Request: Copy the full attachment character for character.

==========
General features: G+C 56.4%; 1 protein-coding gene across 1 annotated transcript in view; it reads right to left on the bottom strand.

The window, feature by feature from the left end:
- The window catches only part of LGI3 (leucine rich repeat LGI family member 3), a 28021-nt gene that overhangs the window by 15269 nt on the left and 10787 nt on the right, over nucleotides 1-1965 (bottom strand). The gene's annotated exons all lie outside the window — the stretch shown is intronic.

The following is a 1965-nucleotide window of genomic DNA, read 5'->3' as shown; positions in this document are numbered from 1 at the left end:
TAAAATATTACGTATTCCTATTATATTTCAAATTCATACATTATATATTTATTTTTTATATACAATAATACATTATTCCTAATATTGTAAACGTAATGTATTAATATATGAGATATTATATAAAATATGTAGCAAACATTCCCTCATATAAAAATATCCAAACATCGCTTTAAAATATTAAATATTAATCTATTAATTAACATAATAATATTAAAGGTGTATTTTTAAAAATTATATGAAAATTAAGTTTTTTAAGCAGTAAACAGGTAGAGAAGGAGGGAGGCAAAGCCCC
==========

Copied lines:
General features: G+C 56.4%; 1 protein-coding gene across 1 annotated transcript in view; it reads right to left on the bottom strand.

The window, feature by feature from the left end:
- The window catches only part of LGI3 (leucine rich repeat LGI family member 3), a 28021-nt gene that overhangs the window by 15269 nt on the left and 10787 nt on the right, over nucleotides 1-1965 (bottom strand). The gene's annotated exons all lie outside the window — the stretch shown is intronic.

The following is a 1965-nucleotide window of genomic DNA, read 5'->3' as shown; positions in this document are numbered from 1 at the left end:
TAAAATATTACGTATTCCTATTATATTTCAAATTCATACATTATATATTTATTTTTTATATACAATAATACATTATTCCTAATATTGTAAACGTAATGTATTAATATATGAGATATTATATAAAATATGTAGCAAACATTCCCTCATATAAAAATATCCAAACATCGCTTTAAAATATTAAATATTAATCTATTAATTAACATAATAATATTAAAGGTGTATTTTTAAAAATTATATGAAAATTAAGTTTTTTAAGCAGTAAACAGGTAGAGAAGGAGGGAGGCAAAGCCCC